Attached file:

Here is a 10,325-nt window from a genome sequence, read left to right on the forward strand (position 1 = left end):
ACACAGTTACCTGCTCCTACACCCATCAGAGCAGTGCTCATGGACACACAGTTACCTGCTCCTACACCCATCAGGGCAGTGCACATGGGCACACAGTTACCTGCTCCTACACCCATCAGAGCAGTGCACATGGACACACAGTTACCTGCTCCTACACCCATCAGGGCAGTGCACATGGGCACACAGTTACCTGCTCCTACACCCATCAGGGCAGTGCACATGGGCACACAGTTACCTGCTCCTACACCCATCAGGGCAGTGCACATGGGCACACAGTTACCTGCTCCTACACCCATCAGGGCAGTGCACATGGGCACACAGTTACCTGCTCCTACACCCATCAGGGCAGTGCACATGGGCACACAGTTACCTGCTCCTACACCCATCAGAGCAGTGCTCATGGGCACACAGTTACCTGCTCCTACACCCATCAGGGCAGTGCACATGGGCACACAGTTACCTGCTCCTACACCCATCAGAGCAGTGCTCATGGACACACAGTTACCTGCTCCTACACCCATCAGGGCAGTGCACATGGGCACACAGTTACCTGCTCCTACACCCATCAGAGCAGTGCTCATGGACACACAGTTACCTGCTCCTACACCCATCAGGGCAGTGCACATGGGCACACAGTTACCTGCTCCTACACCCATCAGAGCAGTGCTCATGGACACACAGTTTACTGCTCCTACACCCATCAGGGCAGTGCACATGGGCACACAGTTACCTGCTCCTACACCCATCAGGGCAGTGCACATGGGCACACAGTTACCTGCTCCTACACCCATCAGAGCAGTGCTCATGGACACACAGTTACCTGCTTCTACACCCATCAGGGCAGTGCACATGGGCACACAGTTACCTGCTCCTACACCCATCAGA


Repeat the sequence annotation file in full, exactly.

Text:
Here is a 10,325-nt window from a genome sequence, read left to right on the forward strand (position 1 = left end):
ACACAGTTACCTGCTCCTACACCCATCAGAGCAGTGCTCATGGACACACAGTTACCTGCTCCTACACCCATCAGGGCAGTGCACATGGGCACACAGTTACCTGCTCCTACACCCATCAGAGCAGTGCACATGGACACACAGTTACCTGCTCCTACACCCATCAGGGCAGTGCACATGGGCACACAGTTACCTGCTCCTACACCCATCAGGGCAGTGCACATGGGCACACAGTTACCTGCTCCTACACCCATCAGGGCAGTGCACATGGGCACACAGTTACCTGCTCCTACACCCATCAGGGCAGTGCACATGGGCACACAGTTACCTGCTCCTACACCCATCAGGGCAGTGCACATGGGCACACAGTTACCTGCTCCTACACCCATCAGAGCAGTGCTCATGGGCACACAGTTACCTGCTCCTACACCCATCAGGGCAGTGCACATGGGCACACAGTTACCTGCTCCTACACCCATCAGAGCAGTGCTCATGGACACACAGTTACCTGCTCCTACACCCATCAGGGCAGTGCACATGGGCACACAGTTACCTGCTCCTACACCCATCAGAGCAGTGCTCATGGACACACAGTTACCTGCTCCTACACCCATCAGGGCAGTGCACATGGGCACACAGTTACCTGCTCCTACACCCATCAGAGCAGTGCTCATGGACACACAGTTTACTGCTCCTACACCCATCAGGGCAGTGCACATGGGCACACAGTTACCTGCTCCTACACCCATCAGGGCAGTGCACATGGGCACACAGTTACCTGCTCCTACACCCATCAGAGCAGTGCTCATGGACACACAGTTACCTGCTTCTACACCCATCAGGGCAGTGCACATGGGCACACAGTTACCTGCTCCTACACCCATCAGA